Story: More than 30 artists, acrobats, dancers, riders and musicians from Canada, France, Belgium, Morocco, Poland, Moldavia, Russia, Kyrgyzstan and the United States perform with four dozen horses representing 10 different breeds in a two-act extravaganza conceived by the folks behind Cirque du Soleil.
Once a week for two years, Azar Nafisi clandestinely met with seven of her most dedicated female students in her home in Tehran, Iran, to study Western titles by authors like Henry James, F. Scott Fitzgerald, Jane Austen, Muriel Spark and Vladimir Nabokov.
When Judy Garland and Mickey Rooney declared Let’s put on a show!, they gave a voice to the dreams of every young singer, dancer and thespian. If there’s a child in your family with stars in their eyes, performing arts organizations in the St. Louis area offer a multitude of educational programs for kids of all ages and aspirations.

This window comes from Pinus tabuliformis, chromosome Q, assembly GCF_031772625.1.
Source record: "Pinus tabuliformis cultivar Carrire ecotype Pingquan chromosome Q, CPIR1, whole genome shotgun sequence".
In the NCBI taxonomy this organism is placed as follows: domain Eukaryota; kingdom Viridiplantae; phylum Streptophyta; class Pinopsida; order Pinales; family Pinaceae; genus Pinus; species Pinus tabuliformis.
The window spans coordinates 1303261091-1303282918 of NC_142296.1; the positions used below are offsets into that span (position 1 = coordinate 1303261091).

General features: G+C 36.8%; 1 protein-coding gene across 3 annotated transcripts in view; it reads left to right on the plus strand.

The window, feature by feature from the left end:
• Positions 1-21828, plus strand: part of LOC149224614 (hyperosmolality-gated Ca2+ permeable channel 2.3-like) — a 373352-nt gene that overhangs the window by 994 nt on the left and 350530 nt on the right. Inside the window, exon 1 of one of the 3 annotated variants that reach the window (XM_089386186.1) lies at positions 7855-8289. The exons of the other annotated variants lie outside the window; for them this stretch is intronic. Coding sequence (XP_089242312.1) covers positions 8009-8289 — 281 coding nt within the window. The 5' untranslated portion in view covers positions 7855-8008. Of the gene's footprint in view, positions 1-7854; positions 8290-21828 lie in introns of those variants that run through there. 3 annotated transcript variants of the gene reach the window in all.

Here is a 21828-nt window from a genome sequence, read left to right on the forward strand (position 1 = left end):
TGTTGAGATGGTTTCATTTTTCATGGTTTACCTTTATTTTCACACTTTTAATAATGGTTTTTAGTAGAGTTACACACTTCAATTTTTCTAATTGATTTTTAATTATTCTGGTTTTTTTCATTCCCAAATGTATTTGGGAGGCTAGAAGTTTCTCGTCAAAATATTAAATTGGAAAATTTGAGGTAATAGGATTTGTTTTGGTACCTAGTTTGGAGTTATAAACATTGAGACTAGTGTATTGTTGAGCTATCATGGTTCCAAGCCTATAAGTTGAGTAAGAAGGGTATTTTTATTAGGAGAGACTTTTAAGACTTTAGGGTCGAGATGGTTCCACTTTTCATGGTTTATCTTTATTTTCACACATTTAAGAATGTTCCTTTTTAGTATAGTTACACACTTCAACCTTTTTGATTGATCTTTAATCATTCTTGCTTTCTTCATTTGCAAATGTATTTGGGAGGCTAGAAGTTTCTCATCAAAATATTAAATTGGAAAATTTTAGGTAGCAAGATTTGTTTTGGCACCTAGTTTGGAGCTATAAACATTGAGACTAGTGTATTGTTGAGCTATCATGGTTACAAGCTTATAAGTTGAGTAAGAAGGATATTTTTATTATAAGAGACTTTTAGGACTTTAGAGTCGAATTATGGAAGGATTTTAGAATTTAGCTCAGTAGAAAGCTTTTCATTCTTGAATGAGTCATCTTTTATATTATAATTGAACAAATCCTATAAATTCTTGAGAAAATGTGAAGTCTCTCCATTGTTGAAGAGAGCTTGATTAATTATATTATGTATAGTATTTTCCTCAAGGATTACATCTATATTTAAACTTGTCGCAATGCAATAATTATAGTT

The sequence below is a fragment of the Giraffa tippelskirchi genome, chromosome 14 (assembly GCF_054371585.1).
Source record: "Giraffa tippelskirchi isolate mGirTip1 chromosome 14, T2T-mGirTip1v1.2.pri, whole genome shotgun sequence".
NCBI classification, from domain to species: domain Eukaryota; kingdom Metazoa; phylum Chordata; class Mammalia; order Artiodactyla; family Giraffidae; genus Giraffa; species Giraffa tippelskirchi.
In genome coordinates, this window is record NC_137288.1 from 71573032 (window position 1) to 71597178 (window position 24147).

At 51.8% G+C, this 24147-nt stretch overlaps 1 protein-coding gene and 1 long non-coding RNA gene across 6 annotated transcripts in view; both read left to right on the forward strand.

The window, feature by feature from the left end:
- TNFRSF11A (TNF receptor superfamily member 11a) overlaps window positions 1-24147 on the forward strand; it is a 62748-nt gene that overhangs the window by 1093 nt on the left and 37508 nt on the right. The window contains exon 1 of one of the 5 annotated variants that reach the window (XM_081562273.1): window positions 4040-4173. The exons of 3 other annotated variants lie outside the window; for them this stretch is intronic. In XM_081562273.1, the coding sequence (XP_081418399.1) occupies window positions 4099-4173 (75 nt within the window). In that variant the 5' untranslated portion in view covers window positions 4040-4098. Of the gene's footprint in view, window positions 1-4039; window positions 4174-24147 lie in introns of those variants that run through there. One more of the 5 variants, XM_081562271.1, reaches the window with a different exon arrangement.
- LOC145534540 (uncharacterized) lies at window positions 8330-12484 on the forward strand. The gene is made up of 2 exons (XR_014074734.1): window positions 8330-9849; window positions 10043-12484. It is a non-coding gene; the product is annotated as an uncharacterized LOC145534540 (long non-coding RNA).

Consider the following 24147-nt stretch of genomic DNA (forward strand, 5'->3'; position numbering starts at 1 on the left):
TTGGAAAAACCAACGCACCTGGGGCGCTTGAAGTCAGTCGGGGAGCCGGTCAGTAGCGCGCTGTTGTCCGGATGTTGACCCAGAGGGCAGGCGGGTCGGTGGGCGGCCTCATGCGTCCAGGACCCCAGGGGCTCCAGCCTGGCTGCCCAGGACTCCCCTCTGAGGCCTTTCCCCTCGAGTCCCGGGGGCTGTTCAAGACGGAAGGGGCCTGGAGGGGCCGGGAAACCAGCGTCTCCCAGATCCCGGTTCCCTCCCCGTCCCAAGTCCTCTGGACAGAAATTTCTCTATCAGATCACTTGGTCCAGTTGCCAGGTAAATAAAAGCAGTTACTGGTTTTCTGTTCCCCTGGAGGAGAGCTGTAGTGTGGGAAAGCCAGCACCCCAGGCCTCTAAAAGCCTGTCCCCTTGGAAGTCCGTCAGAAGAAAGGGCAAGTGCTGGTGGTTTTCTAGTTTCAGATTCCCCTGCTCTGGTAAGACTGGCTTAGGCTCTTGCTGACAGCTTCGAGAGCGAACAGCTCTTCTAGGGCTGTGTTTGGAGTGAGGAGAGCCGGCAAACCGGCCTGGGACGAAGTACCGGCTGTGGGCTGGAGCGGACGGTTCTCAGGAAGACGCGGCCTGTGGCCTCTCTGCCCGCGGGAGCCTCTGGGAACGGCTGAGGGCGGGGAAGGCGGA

Barbara Donnelly, Jeannie Canada
Elegant, showy orchids have some of the most detailed flowers ever seen. The stunning blossoms last for weeks, even as cut stems. Despite their reputation for being finicky, they can make great houseplants.
The year 2011 yielded an abundance of significant news in local theater. Eleven presentations stood out above the rest. In ascending order, here’s a list of the year’s best productions:
A hilltop castle surrounded by fluffy white snow and overlooking the majestic Saint Lawrence River, glittering Christmas trees and a cuddly Bernese dog named Santol greeting you in the lobby, a sumptuous six-course dinner dance in the elegant Grand Ballroom...
Forty-four years ago, when the St. Louis Blues skated onto the ice for the very first time at the old Arena, Bobby Plager was right in the middle of the action: He turned opposing players upside down with his patented hip checks and blocked shots, and threw many a mean right-hand punch. He recorded the team’s first assist, first penalty and the first game misconduct.